Dialogues on the Experience of War & Homecoming:

A weekly reading and discussion group for veterans, family members, caregivers, and friends

NHTI-Concord's Community College, Concord
Tuesdays, October 10 - December 12, 6:30 - 8:00 pm

Currier Museum of Art, Manchester
Mondays, October 16 - December 18, 6:30 - 8:00 pm

The ancient tale of Odysseus’ epic 10-year journey home from the Trojan War has much to tell us about the challenges of homecoming for today’s veterans. The Odyssey reveals timeless and universal truths about trauma, duty and honor, personal sacrifice, and readjustment. Veterans, their families, and friends are invited to attend this 10-week reading and discussion group co-led by a veteran, clinician, and literature facilitator. The program is offered in partnership with Dartmouth College, using a model developed by Professor Roberta Stewart. Free copies of the book will be provided to participants at the first session. For more information about "Dialogues on the Experience of War & Homecoming" and to register, click HERE.

The Vietnam War

NH Humanities and NH Public Television present statewide community
preview screenings and facilitated discussions

The week before millions of viewers watched the premiere of Ken Burns’ new landmark documentary, The Vietnam War, New Hampshire Humanities partnered with NH PBS to host a series of preview film screenings and facilitated discussions, free and open to all, in five communities around the state. Ken Burns and Lynn Novick’s ten-part, 18-hour documentary series, THE VIETNAM WAR, tells an epic story of one of the most consequential, divisive, and controversial events in American history as it has never before been told on film. Visceral and immersive, the flm explores the human dimensions of the war through testimony of nearly 80 witnesses from all sides—Americans who fought in the war and others who opposed it—as well as combatants and civilians from North and South Vietnam. The documentary series is available online at www.pbs.org. View the trailer HERE.

Vietnam and Beyond

The September 17th premiere of Ken Burns’ long-awaited documentary on the Vietnam War will spur conversations across our country. Our hope is that this training will inspire and equip you to lead deep discussions in your respective communities. We’d like to help.

New Hampshire Humanities offers grants to nonprofits that enable you to design and host public programs with the help of experts in philosophy, history, literature, legal studies, or other humanities disciplines relevant to your topic. Your projects can introduce new knowledge, invite face to face conversations, and encourage reflection on timely - or timeless - questions.Talk to us about:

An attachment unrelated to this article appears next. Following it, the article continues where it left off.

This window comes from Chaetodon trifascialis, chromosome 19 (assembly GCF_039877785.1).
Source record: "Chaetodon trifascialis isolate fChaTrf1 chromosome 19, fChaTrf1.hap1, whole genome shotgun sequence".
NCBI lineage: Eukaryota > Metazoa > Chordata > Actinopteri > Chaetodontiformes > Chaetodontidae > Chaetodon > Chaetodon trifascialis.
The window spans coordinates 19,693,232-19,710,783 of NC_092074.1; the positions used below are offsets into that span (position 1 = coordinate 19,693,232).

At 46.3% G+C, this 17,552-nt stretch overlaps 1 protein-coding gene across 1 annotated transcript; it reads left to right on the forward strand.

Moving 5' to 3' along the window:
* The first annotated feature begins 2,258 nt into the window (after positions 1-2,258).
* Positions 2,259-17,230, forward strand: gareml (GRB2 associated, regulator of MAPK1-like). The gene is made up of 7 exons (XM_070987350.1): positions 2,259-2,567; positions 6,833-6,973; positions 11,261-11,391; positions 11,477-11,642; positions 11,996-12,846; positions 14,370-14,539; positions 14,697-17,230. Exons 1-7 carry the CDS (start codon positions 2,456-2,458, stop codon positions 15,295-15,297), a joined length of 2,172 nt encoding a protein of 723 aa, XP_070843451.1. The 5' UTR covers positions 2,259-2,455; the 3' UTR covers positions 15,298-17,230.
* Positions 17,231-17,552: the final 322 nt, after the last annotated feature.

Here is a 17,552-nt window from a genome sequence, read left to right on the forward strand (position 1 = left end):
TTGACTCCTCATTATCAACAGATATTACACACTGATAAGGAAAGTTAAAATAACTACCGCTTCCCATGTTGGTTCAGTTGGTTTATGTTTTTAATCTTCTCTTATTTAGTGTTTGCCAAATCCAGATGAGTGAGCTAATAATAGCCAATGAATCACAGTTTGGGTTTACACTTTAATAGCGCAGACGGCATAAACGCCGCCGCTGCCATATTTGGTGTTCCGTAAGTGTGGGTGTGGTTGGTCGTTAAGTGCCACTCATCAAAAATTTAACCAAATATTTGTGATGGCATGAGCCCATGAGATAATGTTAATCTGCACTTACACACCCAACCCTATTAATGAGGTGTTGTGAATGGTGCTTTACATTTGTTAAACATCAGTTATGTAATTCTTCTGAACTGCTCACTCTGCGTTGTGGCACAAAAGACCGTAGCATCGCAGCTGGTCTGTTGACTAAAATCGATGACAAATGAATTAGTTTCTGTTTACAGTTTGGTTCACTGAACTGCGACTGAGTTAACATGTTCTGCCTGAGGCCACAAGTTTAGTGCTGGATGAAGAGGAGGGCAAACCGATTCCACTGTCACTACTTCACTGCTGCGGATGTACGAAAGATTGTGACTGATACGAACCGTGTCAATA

• Community Grants: from $100 up to $10,000 awarded six times a year
• Connections to scholars, presenters, and trained facilitators
• Advice on formats, budgets, grant writing, and evaluation
• Statewide publicity for New Hampshire Humanities-funded projects
• Generating audiences and impact

 A sampling of project ideas related to Ken Burns’ The Vietnam War documentary:

•  A series of facilitated discussions using a one-hour screener of the documentary and questions geared to topics raised by the film
•  A guest speaker, author, war correspondent, or filmmaker  
•  A facilitated book discussion series for civilians and veterans in your community
•  A panel discussion around a specific question such as “What does it mean to serve?”
•  A writing workshop with selected NH authors for veterans and family members
•  A film or film series with facilitator/moderator/veteran(s)  
•  An oral history workshop for teachers followed by a project involving high school students who interview veterans; selected stories published on social and print media
•  A series on social activism in the 60s – civil rights, anti-war movement, women’s liberation
•  A series of programs on Vietnam and Vietnamese people: culture, religion, art, politics, history
•  Facilitated conversations or a roundtable discussion with Vietnamese and scholars in New Hampshire.

For more information, contact Susan Hatem: shatem@nhhumanities.org, or Kathy Mathis: kmathis@nhhumanities.org, call 603-224-4071, or see the guidelines and deadlines on our website at www.nhhumanities.org/grants.